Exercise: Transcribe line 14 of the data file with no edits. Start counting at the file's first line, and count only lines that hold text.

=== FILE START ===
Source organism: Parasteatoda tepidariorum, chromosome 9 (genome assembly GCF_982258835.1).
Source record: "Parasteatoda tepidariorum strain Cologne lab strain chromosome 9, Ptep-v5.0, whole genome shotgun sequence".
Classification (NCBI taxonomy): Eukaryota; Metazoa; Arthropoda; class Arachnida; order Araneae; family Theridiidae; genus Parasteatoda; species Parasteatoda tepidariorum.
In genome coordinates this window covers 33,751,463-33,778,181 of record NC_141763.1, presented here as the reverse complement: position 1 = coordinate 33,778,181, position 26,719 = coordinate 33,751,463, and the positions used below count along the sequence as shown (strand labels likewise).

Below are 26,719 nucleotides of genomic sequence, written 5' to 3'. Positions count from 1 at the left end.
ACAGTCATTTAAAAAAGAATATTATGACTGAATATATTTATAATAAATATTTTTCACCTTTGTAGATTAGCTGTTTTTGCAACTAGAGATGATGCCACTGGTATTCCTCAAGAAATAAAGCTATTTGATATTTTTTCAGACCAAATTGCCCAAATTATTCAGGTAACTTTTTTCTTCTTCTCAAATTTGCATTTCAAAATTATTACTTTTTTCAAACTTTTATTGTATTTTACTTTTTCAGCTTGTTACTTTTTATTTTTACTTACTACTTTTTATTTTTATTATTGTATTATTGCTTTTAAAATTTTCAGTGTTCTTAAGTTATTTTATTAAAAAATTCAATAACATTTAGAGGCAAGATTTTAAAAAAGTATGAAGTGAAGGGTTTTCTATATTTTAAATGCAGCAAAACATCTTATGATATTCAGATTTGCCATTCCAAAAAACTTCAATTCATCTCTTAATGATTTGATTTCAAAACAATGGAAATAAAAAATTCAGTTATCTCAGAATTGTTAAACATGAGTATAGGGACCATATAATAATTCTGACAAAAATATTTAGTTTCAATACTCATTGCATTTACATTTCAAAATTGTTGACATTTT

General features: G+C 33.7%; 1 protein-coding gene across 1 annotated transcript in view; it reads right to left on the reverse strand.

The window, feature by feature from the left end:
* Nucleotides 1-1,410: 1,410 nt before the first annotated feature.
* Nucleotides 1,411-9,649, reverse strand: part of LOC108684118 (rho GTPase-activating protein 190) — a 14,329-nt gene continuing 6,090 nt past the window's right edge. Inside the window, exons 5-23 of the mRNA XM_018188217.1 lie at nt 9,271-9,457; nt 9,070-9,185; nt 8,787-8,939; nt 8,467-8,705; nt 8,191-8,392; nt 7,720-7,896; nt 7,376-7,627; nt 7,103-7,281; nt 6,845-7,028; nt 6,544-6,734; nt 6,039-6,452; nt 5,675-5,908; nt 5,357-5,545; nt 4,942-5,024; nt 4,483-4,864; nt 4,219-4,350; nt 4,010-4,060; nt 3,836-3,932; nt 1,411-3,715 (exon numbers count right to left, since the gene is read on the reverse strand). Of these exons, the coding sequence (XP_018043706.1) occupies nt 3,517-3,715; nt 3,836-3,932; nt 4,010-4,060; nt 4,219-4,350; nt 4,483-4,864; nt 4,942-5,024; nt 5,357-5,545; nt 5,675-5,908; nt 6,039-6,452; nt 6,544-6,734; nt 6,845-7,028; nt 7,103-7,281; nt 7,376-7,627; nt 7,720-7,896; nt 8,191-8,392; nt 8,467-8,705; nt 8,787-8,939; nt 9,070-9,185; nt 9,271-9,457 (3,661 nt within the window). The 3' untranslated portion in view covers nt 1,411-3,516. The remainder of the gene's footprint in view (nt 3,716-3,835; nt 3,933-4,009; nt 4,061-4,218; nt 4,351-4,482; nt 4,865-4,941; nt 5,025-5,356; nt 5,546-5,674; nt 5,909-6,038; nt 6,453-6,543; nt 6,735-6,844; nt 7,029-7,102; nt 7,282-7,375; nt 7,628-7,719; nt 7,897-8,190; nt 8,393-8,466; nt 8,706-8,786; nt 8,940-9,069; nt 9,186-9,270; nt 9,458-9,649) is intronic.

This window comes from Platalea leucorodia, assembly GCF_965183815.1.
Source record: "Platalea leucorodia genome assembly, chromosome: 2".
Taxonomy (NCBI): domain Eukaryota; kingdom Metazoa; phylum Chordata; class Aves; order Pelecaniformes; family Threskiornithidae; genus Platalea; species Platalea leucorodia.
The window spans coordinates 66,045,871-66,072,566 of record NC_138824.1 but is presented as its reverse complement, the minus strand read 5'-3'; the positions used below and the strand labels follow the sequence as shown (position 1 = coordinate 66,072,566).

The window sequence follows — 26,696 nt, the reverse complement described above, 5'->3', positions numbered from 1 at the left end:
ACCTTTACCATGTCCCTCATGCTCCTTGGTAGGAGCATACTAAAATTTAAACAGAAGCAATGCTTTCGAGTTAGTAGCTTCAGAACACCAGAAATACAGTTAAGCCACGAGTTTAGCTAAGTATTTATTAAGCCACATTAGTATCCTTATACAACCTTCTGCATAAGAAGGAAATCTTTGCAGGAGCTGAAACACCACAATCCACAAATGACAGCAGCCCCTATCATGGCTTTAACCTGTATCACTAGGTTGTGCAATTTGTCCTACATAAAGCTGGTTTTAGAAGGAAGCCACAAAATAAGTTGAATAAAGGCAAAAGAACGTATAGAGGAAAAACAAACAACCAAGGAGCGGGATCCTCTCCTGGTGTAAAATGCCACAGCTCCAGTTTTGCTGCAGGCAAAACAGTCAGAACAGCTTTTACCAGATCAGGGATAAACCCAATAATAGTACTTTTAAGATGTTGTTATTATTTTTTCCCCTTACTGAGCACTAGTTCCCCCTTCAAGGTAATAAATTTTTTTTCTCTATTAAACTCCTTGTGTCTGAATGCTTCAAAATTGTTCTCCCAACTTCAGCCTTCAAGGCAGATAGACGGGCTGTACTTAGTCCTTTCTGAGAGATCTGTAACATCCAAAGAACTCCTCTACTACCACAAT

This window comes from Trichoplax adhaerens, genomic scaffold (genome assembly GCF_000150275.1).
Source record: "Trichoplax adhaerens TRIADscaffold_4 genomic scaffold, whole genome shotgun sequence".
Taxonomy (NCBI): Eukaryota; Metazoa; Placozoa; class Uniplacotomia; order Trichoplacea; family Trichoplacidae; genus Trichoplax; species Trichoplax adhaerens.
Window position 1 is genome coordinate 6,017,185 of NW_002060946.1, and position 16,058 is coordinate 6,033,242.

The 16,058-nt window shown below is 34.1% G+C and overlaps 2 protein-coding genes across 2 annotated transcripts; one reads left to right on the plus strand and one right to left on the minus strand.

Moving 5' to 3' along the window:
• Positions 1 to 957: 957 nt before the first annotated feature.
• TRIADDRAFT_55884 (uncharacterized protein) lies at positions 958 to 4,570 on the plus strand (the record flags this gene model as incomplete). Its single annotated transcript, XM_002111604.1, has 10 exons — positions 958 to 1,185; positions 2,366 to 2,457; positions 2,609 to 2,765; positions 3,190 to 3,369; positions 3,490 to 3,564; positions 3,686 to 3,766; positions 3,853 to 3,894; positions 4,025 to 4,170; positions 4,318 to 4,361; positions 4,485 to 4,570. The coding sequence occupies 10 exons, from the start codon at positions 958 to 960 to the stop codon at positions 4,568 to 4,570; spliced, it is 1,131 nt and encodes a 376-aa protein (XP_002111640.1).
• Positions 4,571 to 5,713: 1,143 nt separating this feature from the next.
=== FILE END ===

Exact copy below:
The window spans coordinates 66,045,871-66,072,566 of record NC_138824.1 but is presented as its reverse complement, the minus strand read 5'-3'; the positions used below and the strand labels follow the sequence as shown (position 1 = coordinate 66,072,566).